Scholars in Black European Studies at locations including Germany, the Nordiccountries and the Netherlands have had to confront exceptionalism in order for the mainstreams of their own area studies to hear them (Loftsdóttir and Jensen (eds) 2012b ; Wekker 2016 ). Exceptionalism obscures the global pervasiveness of ‘race’ as a structure of thought by implying that race is not relevant for understanding somewhere because it was not directly involved in European colonialism; because it was colonised itself; or even, in the Dutch
This chapter discusses the Swedish reception of two articles that Rydh wrote
after contact with French international research. We meet Hanna Rydh in the
1920s when she was establishing her position as an archaeologist. She had to
navigate a male-oriented discipline, even though the archaeological scene
was not explicitly homogeneous. Other Nordic countries, and to some extent
Mediterranean and other European countries, were linked by scholarly
discussions. However, few thematic meetings took place between Scandinavians
and non-Scandinavians and few Scandinavians developed theoretical
approaches, except for theories about culture and people. In these articles
Rydh used Durkheimian ideas, for example that manifestations of group or
community life may be connected to a more general social order, and that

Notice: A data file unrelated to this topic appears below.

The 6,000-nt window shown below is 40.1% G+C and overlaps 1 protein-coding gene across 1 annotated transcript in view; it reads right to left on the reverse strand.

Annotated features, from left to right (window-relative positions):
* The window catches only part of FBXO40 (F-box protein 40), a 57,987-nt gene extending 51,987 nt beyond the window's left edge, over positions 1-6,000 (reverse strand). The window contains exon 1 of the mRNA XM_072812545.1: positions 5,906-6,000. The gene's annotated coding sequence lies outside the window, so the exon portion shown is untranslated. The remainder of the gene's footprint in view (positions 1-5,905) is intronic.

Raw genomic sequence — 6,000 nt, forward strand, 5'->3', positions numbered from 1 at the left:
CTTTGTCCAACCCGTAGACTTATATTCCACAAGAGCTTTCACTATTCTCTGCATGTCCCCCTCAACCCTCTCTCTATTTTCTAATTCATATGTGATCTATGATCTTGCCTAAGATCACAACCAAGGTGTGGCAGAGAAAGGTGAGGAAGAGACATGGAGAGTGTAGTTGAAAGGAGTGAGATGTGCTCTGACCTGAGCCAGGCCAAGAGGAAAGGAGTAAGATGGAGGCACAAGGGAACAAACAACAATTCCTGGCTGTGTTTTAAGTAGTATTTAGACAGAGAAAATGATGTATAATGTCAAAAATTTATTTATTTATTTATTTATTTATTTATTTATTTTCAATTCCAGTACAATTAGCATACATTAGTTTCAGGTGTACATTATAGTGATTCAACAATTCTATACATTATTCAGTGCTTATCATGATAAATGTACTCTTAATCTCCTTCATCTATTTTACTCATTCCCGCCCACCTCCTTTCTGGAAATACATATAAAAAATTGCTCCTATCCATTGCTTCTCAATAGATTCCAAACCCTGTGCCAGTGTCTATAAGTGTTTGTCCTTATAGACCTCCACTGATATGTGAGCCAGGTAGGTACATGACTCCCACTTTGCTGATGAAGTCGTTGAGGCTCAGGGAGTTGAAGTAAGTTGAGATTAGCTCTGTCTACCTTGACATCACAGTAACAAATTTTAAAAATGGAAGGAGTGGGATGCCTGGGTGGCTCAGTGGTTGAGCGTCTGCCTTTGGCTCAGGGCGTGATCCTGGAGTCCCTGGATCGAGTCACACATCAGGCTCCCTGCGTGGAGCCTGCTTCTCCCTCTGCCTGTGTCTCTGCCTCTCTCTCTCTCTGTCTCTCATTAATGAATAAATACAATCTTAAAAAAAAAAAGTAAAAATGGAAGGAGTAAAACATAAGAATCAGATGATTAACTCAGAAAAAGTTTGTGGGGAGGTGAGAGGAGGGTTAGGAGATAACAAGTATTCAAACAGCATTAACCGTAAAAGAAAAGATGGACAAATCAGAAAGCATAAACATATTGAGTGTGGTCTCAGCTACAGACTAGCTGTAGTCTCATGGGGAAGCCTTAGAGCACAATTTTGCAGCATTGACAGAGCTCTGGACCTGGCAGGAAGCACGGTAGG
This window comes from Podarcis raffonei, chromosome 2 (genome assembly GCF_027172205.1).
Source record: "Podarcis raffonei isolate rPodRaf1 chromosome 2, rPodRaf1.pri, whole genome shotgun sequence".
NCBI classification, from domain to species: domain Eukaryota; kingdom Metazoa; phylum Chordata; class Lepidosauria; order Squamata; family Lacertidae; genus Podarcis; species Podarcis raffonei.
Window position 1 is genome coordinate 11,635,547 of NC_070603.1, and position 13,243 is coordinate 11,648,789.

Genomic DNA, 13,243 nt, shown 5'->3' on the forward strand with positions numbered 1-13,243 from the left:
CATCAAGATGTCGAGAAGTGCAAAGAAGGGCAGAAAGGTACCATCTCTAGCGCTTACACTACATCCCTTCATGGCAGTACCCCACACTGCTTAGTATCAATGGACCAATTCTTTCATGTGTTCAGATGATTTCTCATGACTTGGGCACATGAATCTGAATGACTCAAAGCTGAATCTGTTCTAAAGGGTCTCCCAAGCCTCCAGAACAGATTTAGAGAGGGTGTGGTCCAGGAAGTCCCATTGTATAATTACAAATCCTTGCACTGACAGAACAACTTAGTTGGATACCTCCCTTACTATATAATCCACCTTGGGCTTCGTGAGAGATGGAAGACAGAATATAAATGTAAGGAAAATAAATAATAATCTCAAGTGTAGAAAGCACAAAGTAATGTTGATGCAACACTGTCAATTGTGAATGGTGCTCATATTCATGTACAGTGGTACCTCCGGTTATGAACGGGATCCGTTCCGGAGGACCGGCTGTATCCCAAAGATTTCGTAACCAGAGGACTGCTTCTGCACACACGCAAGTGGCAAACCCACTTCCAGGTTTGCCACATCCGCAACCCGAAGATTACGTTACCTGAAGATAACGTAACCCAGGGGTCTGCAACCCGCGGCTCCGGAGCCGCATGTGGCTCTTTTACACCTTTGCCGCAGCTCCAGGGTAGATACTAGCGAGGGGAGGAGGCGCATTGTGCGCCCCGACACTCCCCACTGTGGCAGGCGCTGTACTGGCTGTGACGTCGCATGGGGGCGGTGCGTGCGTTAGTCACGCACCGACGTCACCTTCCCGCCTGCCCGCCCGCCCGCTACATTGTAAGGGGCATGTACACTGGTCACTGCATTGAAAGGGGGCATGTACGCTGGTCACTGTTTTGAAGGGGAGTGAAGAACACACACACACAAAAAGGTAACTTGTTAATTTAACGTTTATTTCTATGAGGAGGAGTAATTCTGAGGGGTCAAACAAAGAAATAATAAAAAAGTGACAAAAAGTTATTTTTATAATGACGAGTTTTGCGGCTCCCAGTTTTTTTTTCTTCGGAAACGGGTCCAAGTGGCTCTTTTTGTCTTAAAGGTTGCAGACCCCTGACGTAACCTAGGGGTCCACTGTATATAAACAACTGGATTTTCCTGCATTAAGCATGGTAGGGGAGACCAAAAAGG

social structure and organisation can be observed and maintained on
different levels in social life. At that time, such thinking was unusual
within Swedish archaeology, and Rydh probably got her inspiration at
St-Germain-en-Laye. The harsh reception of the articles is discussed from
perspectives of intersecting axes of power such as profession, gender and
economy, relating these to various social clusters of which Rydh was a
they came from a work-poor household (see Table 13.1). Using data from 2005
and 2011, they show how during the Great Recession this higher likelihood of
being unemployed increased across all country groups, apart from in Eastern
Europe, albeit this occurred at different rates.
The results in Table 13.1 show how the risk of being unemployed for young
people was generally higher in traditional breadwinner and work-poor households, and that these risks increased between 2005 and 2011. In the Nordiccountries youth unemployment has increased most among traditional